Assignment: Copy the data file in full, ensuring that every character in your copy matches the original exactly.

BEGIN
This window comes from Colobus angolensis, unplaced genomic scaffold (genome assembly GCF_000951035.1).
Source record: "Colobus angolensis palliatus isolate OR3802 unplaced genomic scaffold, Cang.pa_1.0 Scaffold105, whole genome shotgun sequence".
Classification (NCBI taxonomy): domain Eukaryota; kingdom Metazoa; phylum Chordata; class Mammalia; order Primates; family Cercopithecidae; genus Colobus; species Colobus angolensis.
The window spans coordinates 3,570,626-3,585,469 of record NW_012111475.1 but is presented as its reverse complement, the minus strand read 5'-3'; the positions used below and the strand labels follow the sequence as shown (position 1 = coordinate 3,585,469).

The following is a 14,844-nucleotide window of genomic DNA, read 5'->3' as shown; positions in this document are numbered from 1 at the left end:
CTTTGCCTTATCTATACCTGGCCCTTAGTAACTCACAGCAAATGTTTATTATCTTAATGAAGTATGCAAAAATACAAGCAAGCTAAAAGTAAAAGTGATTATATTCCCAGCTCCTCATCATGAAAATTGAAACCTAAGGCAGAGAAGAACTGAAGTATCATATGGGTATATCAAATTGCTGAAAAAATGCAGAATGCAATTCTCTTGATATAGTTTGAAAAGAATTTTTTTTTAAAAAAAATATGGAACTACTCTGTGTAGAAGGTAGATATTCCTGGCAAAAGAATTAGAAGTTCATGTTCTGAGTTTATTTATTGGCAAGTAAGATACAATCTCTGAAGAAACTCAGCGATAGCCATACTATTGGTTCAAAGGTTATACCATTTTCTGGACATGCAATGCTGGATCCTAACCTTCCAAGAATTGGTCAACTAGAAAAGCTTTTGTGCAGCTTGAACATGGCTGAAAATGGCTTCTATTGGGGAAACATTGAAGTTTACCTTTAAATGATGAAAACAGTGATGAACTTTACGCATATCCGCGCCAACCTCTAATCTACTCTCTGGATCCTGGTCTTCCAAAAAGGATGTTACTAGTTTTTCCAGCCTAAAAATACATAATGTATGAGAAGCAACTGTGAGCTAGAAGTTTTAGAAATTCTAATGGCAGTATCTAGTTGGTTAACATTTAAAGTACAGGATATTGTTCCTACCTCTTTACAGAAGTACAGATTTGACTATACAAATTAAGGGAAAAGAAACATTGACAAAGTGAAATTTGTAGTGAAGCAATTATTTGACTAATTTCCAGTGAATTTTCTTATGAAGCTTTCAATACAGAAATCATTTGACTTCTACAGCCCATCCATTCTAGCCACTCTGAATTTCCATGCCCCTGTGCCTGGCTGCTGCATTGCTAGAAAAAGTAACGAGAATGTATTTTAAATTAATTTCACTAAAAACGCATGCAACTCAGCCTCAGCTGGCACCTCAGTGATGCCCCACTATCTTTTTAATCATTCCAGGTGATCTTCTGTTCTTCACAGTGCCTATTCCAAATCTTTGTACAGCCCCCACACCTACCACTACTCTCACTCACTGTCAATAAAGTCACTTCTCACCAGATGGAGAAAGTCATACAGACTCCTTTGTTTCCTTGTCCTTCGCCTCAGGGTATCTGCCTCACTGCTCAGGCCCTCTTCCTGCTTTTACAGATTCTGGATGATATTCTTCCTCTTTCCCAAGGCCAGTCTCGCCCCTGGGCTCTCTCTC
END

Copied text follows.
This window comes from Colobus angolensis, unplaced genomic scaffold (genome assembly GCF_000951035.1).
Source record: "Colobus angolensis palliatus isolate OR3802 unplaced genomic scaffold, Cang.pa_1.0 Scaffold105, whole genome shotgun sequence".
Classification (NCBI taxonomy): domain Eukaryota; kingdom Metazoa; phylum Chordata; class Mammalia; order Primates; family Cercopithecidae; genus Colobus; species Colobus angolensis.
The window spans coordinates 3,570,626-3,585,469 of record NW_012111475.1 but is presented as its reverse complement, the minus strand read 5'-3'; the positions used below and the strand labels follow the sequence as shown (position 1 = coordinate 3,585,469).

The following is a 14,844-nucleotide window of genomic DNA, read 5'->3' as shown; positions in this document are numbered from 1 at the left end:
CTTTGCCTTATCTATACCTGGCCCTTAGTAACTCACAGCAAATGTTTATTATCTTAATGAAGTATGCAAAAATACAAGCAAGCTAAAAGTAAAAGTGATTATATTCCCAGCTCCTCATCATGAAAATTGAAACCTAAGGCAGAGAAGAACTGAAGTATCATATGGGTATATCAAATTGCTGAAAAAATGCAGAATGCAATTCTCTTGATATAGTTTGAAAAGAATTTTTTTTTAAAAAAAATATGGAACTACTCTGTGTAGAAGGTAGATATTCCTGGCAAAAGAATTAGAAGTTCATGTTCTGAGTTTATTTATTGGCAAGTAAGATACAATCTCTGAAGAAACTCAGCGATAGCCATACTATTGGTTCAAAGGTTATACCATTTTCTGGACATGCAATGCTGGATCCTAACCTTCCAAGAATTGGTCAACTAGAAAAGCTTTTGTGCAGCTTGAACATGGCTGAAAATGGCTTCTATTGGGGAAACATTGAAGTTTACCTTTAAATGATGAAAACAGTGATGAACTTTACGCATATCCGCGCCAACCTCTAATCTACTCTCTGGATCCTGGTCTTCCAAAAAGGATGTTACTAGTTTTTCCAGCCTAAAAATACATAATGTATGAGAAGCAACTGTGAGCTAGAAGTTTTAGAAATTCTAATGGCAGTATCTAGTTGGTTAACATTTAAAGTACAGGATATTGTTCCTACCTCTTTACAGAAGTACAGATTTGACTATACAAATTAAGGGAAAAGAAACATTGACAAAGTGAAATTTGTAGTGAAGCAATTATTTGACTAATTTCCAGTGAATTTTCTTATGAAGCTTTCAATACAGAAATCATTTGACTTCTACAGCCCATCCATTCTAGCCACTCTGAATTTCCATGCCCCTGTGCCTGGCTGCTGCATTGCTAGAAAAAGTAACGAGAATGTATTTTAAATTAATTTCACTAAAAACGCATGCAACTCAGCCTCAGCTGGCACCTCAGTGATGCCCCACTATCTTTTTAATCATTCCAGGTGATCTTCTGTTCTTCACAGTGCCTATTCCAAATCTTTGTACAGCCCCCACACCTACCACTACTCTCACTCACTGTCAATAAAGTCACTTCTCACCAGATGGAGAAAGTCATACAGACTCCTTTGTTTCCTTGTCCTTCGCCTCAGGGTATCTGCCTCACTGCTCAGGCCCTCTTCCTGCTTTTACAGATTCTGGATGATATTCTTCCTCTTTCCCAAGGCCAGTCTCGCCCCTGGGCTCTCTCTC